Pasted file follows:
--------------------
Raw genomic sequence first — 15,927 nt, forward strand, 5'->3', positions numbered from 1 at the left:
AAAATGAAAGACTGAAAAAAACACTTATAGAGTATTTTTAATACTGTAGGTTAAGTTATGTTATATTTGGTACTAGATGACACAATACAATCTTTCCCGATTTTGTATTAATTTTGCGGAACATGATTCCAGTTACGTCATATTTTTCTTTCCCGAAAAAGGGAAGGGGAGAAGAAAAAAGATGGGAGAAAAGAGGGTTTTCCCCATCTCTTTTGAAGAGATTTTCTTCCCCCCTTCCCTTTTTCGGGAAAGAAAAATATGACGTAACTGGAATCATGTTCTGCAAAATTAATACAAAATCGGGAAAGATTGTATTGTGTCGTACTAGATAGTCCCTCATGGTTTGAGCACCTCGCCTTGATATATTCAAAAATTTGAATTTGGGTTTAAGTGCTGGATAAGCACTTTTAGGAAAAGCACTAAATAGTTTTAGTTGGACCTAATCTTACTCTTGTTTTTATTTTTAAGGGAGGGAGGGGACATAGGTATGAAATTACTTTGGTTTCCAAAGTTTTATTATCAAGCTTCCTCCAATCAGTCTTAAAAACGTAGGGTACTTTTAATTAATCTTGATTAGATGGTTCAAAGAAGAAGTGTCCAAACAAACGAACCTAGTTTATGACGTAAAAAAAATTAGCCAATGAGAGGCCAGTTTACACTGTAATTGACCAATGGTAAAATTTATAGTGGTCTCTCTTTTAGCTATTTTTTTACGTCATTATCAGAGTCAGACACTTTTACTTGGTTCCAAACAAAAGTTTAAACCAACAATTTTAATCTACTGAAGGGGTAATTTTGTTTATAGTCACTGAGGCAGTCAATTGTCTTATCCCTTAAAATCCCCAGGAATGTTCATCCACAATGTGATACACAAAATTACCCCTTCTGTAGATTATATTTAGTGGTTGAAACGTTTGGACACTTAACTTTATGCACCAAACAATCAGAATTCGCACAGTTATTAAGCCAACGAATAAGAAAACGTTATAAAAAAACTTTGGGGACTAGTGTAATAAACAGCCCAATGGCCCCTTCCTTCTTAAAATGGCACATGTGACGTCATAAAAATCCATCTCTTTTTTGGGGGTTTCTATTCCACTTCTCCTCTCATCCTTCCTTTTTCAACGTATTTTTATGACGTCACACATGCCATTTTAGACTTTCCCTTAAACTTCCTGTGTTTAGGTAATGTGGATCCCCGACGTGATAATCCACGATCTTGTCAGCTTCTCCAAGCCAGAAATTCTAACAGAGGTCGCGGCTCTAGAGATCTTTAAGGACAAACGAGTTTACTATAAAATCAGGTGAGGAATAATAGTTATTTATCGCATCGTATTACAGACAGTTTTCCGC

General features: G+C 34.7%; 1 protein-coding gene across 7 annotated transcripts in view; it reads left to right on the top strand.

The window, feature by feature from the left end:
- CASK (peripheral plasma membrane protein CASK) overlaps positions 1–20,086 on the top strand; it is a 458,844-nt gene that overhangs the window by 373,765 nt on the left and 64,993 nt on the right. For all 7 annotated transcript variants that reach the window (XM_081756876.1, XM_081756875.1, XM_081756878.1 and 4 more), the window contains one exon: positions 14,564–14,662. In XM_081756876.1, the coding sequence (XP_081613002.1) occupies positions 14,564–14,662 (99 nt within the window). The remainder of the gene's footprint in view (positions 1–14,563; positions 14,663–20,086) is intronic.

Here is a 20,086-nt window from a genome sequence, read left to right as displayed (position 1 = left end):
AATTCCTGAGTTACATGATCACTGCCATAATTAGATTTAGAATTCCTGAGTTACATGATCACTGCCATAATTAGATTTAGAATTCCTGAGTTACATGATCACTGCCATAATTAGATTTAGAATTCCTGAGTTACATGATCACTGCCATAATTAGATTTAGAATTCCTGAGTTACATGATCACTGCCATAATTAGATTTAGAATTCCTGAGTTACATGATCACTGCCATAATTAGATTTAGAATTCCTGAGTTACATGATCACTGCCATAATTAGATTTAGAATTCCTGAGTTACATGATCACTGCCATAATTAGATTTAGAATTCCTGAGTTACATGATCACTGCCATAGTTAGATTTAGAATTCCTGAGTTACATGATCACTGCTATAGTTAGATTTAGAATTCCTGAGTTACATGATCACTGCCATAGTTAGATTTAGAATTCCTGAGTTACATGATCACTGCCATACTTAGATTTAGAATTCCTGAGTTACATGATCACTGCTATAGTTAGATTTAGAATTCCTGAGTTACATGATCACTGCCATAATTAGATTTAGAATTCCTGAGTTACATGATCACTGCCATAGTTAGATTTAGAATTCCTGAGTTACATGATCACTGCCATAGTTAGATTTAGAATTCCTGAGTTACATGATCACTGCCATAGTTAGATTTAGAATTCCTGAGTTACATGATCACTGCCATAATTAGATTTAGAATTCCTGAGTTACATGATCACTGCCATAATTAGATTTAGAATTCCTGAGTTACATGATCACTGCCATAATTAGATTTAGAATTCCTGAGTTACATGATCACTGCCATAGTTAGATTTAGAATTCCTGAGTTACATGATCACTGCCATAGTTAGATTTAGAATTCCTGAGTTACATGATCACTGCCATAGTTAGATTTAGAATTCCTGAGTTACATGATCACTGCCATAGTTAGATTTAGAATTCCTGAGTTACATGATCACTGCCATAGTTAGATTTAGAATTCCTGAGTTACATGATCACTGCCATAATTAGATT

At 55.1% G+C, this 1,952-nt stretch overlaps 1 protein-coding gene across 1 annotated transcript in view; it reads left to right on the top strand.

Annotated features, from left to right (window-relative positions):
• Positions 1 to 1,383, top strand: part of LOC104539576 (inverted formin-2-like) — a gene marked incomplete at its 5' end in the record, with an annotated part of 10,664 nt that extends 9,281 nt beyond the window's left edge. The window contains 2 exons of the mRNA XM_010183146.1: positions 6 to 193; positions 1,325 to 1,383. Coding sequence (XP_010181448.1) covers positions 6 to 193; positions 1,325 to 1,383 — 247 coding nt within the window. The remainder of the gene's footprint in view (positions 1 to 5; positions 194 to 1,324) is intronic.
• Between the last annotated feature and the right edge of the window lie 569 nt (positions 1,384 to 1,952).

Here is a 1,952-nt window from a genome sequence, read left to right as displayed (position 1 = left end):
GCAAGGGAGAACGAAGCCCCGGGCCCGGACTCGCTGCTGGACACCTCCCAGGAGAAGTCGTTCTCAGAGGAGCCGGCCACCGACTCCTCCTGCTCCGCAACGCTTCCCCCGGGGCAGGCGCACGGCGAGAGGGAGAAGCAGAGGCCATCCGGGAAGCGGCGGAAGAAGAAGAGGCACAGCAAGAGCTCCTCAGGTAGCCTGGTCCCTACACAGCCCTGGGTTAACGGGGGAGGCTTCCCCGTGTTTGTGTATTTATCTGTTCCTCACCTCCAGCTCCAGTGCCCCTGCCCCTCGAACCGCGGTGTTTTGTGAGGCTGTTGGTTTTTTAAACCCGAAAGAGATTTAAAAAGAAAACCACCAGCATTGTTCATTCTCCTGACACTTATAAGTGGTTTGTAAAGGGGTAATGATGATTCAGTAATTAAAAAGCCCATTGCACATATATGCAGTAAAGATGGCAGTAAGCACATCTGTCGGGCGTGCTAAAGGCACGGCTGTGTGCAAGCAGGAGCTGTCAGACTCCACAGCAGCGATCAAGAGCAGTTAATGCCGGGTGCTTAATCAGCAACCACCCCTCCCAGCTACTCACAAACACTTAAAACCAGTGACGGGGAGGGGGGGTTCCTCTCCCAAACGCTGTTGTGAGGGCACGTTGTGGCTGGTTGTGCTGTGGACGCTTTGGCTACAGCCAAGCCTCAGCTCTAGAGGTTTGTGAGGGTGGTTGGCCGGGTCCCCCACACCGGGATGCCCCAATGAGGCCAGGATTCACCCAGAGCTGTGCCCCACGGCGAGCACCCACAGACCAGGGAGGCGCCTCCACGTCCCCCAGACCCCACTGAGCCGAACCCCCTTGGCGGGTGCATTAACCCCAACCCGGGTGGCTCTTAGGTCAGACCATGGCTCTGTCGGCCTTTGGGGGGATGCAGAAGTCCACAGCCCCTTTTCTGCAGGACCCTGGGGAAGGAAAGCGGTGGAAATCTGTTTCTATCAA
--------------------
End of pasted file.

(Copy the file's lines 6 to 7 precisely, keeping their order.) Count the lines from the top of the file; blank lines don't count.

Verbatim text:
Here is a 20,086-nt window from a genome sequence, read left to right as displayed (position 1 = left end):
AATTCCTGAGTTACATGATCACTGCCATAATTAGATTTAGAATTCCTGAGTTACATGATCACTGCCATAATTAGATTTAGAATTCCTGAGTTACATGATCACTGCCATAATTAGATTTAGAATTCCTGAGTTACATGATCACTGCCATAATTAGATTTAGAATTCCTGAGTTACATGATCACTGCCATAATTAGATTTAGAATTCCTGAGTTACATGATCACTGCCATAATTAGATTTAGAATTCCTGAGTTACATGATCACTGCCATAATTAGATTTAGAATTCCTGAGTTACATGATCACTGCCATAATTAGATTTAGAATTCCTGAGTTACATGATCACTGCCATAGTTAGATTTAGAATTCCTGAGTTACATGATCACTGCTATAGTTAGATTTAGAATTCCTGAGTTACATGATCACTGCCATAGTTAGATTTAGAATTCCTGAGTTACATGATCACTGCCATACTTAGATTTAGAATTCCTGAGTTACATGATCACTGCTATAGTTAGATTTAGAATTCCTGAGTTACATGATCACTGCCATAATTAGATTTAGAATTCCTGAGTTACATGATCACTGCCATAGTTAGATTTAGAATTCCTGAGTTACATGATCACTGCCATAGTTAGATTTAGAATTCCTGAGTTACATGATCACTGCCATAGTTAGATTTAGAATTCCTGAGTTACATGATCACTGCCATAATTAGATTTAGAATTCCTGAGTTACATGATCACTGCCATAATTAGATTTAGAATTCCTGAGTTACATGATCACTGCCATAATTAGATTTAGAATTCCTGAGTTACATGATCACTGCCATAGTTAGATTTAGAATTCCTGAGTTACATGATCACTGCCATAGTTAGATTTAGAATTCCTGAGTTACATGATCACTGCCATAGTTAGATTTAGAATTCCTGAGTTACATGATCACTGCCATAGTTAGATTTAGAATTCCTGAGTTACATGATCACTGCCATAGTTAGATTTAGAATTCCTGAGTTACATGATCACTGCCATAATTAGATT